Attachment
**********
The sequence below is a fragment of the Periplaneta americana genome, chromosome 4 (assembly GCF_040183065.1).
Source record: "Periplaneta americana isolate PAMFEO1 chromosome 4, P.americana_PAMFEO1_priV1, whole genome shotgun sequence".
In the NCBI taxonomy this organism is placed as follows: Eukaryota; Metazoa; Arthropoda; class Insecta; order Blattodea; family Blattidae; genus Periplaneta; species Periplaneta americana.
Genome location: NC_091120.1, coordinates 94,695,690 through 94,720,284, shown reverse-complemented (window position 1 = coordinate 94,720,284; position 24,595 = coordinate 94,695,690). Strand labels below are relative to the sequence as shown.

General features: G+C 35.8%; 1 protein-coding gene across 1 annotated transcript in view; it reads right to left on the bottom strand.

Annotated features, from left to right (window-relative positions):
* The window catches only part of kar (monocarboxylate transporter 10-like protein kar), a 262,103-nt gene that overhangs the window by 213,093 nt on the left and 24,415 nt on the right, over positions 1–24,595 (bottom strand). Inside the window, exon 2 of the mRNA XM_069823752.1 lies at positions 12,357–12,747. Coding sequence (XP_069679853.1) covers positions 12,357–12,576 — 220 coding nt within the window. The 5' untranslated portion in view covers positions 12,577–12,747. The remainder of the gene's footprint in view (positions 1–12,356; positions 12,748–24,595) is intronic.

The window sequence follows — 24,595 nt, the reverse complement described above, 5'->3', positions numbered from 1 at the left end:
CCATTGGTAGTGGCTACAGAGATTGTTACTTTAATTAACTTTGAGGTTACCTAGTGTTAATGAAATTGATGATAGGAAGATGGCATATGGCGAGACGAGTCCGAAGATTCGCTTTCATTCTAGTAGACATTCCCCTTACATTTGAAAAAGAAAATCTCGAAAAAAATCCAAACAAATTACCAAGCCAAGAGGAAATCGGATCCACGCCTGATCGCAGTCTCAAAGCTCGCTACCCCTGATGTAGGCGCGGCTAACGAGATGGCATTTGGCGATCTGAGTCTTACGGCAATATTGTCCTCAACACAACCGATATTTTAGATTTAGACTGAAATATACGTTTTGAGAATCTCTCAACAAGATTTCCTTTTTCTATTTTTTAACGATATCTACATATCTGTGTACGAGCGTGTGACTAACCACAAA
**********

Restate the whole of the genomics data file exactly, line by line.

The sequence below is a fragment of the Periplaneta americana genome, chromosome 4 (assembly GCF_040183065.1).
Source record: "Periplaneta americana isolate PAMFEO1 chromosome 4, P.americana_PAMFEO1_priV1, whole genome shotgun sequence".
In the NCBI taxonomy this organism is placed as follows: Eukaryota; Metazoa; Arthropoda; class Insecta; order Blattodea; family Blattidae; genus Periplaneta; species Periplaneta americana.
Genome location: NC_091120.1, coordinates 94,695,690 through 94,720,284, shown reverse-complemented (window position 1 = coordinate 94,720,284; position 24,595 = coordinate 94,695,690). Strand labels below are relative to the sequence as shown.

General features: G+C 35.8%; 1 protein-coding gene across 1 annotated transcript in view; it reads right to left on the bottom strand.

Annotated features, from left to right (window-relative positions):
* The window catches only part of kar (monocarboxylate transporter 10-like protein kar), a 262,103-nt gene that overhangs the window by 213,093 nt on the left and 24,415 nt on the right, over positions 1–24,595 (bottom strand). Inside the window, exon 2 of the mRNA XM_069823752.1 lies at positions 12,357–12,747. Coding sequence (XP_069679853.1) covers positions 12,357–12,576 — 220 coding nt within the window. The 5' untranslated portion in view covers positions 12,577–12,747. The remainder of the gene's footprint in view (positions 1–12,356; positions 12,748–24,595) is intronic.

The window sequence follows — 24,595 nt, the reverse complement described above, 5'->3', positions numbered from 1 at the left end:
CCATTGGTAGTGGCTACAGAGATTGTTACTTTAATTAACTTTGAGGTTACCTAGTGTTAATGAAATTGATGATAGGAAGATGGCATATGGCGAGACGAGTCCGAAGATTCGCTTTCATTCTAGTAGACATTCCCCTTACATTTGAAAAAGAAAATCTCGAAAAAAATCCAAACAAATTACCAAGCCAAGAGGAAATCGGATCCACGCCTGATCGCAGTCTCAAAGCTCGCTACCCCTGATGTAGGCGCGGCTAACGAGATGGCATTTGGCGATCTGAGTCTTACGGCAATATTGTCCTCAACACAACCGATATTTTAGATTTAGACTGAAATATACGTTTTGAGAATCTCTCAACAAGATTTCCTTTTTCTATTTTTTAACGATATCTACATATCTGTGTACGAGCGTGTGACTAACCACAAA